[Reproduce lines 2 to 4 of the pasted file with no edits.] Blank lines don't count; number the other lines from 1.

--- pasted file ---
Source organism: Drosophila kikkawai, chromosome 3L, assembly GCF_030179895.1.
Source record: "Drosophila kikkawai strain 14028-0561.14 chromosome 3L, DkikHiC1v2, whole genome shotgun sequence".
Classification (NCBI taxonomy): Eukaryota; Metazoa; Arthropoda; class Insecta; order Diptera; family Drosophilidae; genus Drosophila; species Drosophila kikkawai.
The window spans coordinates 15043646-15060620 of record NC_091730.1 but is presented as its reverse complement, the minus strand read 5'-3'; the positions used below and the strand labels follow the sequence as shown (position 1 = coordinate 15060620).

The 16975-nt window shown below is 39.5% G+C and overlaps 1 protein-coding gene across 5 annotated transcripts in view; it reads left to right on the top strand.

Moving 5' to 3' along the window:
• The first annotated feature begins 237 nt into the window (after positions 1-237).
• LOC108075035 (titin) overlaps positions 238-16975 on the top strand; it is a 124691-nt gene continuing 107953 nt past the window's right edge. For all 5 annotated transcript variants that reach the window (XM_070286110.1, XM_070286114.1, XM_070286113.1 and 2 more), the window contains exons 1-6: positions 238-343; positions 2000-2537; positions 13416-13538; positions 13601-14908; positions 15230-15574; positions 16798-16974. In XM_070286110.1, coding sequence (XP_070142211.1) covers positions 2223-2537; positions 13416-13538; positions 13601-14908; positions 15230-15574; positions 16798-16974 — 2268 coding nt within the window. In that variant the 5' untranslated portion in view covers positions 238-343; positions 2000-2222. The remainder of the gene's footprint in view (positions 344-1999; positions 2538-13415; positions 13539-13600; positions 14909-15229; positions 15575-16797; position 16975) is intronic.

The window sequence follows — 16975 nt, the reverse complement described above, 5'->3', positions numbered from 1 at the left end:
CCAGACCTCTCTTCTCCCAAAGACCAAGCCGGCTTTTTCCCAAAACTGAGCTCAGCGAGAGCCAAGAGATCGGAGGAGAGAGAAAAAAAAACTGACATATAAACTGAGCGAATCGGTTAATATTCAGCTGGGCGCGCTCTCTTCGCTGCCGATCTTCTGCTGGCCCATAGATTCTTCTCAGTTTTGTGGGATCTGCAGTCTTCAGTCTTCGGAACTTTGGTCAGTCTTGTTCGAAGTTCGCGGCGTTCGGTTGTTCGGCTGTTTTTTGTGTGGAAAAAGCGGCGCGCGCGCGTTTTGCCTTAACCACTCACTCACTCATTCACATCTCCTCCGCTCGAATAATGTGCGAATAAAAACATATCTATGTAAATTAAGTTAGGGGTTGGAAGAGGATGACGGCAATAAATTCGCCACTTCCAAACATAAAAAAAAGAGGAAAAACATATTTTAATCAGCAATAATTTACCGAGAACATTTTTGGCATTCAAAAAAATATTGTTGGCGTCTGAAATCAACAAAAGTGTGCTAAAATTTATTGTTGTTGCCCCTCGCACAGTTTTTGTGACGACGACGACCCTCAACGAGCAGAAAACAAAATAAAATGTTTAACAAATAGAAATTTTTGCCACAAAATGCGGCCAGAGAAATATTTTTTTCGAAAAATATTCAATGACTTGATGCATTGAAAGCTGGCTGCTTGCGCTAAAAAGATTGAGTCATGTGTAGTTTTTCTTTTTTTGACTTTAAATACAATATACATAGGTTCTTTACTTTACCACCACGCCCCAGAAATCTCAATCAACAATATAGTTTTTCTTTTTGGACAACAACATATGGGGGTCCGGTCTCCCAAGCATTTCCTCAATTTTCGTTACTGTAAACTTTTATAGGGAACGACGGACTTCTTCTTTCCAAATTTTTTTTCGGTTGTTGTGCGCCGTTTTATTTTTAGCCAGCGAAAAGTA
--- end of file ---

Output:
Source record: "Drosophila kikkawai strain 14028-0561.14 chromosome 3L, DkikHiC1v2, whole genome shotgun sequence".
Classification (NCBI taxonomy): Eukaryota; Metazoa; Arthropoda; class Insecta; order Diptera; family Drosophilidae; genus Drosophila; species Drosophila kikkawai.
The window spans coordinates 15043646-15060620 of record NC_091730.1 but is presented as its reverse complement, the minus strand read 5'-3'; the positions used below and the strand labels follow the sequence as shown (position 1 = coordinate 15060620).